As I fumbled with the keys to my apartment, a massive crash came from next door. I glance over to find my neighbor’s trash cans completely toppled over. Mr.Robatussin is old school, and still keeps those big, metal cans in the alley alongside his house. Shelly and I always tried to talk him into ones with a locking lid, so he didn’t have to clean up when the animals got into his trash, but he refused to listen. He insisted center city Manhattan wouldn’t have critters to worry about. He was wrong. I guess I should do the kind thing and help the old man out. Even if he is rude beyond belief. But as I went to pick the can up, something inside growled from the movement.
“If this is another damn raccoon I swear I’m buying the locking ones myself and the old fart is just going to have to adjust.” I thought. But a wide, dark, muzzle poked out when I set the can down. The creature’s low growl turned into a soft whimper. Gaining his footing after my jostling, a scrawny, scuffed up, little dog emerged from the trash. I left out an audible gasp and it stared in my direction, thrown into defense mode again. This dog looked just like Roscoe. A tiny blue nosed pit in rough shape, with deep amber eyes and a patch of white on his chest. I paused for a minute in disbelief, before shaking my head disapprovingly at my own thoughts.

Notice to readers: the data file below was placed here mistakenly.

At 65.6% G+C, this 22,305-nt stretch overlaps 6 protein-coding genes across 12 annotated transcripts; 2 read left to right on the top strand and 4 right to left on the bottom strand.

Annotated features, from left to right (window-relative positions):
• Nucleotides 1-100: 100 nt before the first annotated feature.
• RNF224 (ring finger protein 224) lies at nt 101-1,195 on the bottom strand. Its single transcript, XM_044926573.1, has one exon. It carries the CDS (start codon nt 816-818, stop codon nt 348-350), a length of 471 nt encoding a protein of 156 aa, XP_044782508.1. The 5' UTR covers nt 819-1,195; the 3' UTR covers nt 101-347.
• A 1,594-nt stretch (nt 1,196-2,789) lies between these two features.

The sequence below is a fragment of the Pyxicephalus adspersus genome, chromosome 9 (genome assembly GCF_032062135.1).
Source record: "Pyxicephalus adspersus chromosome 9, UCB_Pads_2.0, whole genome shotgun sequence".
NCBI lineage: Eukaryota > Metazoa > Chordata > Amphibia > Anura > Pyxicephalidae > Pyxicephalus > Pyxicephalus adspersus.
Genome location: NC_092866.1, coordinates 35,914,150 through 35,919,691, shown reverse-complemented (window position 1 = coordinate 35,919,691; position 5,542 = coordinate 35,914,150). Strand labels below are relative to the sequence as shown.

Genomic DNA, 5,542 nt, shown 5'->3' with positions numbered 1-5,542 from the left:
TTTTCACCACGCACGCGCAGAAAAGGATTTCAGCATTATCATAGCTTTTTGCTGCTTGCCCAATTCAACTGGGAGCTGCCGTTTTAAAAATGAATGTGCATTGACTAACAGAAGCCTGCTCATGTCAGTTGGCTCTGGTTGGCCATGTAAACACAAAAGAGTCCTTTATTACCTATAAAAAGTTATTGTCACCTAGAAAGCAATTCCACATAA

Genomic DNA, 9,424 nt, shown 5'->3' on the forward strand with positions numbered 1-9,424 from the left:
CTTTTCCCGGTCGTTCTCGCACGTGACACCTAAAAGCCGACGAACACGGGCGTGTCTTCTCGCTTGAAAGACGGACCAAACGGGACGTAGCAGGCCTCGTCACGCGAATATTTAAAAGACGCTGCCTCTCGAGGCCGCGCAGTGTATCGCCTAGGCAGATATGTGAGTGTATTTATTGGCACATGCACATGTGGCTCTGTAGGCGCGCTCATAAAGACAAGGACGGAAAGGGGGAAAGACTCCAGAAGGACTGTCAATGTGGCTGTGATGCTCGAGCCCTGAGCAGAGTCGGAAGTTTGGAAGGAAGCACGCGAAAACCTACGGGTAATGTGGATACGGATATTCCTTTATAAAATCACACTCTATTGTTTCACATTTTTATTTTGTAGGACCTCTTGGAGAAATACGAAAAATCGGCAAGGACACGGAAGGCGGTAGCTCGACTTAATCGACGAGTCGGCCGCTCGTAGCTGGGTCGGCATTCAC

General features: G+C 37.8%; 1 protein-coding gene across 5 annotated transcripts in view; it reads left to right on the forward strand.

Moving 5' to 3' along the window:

This was NOT Roscoe. Nothing would ever be Roscoe again. Nothing would ever be Shelly again. A dumb dog will not fill the void in my life that she left. Never again. Nope. Not happening.
“Not today, junk dog. Now get!” I yelled, giving the can a whack to scare him off. He snatched up a soggy pizza crust, and ran.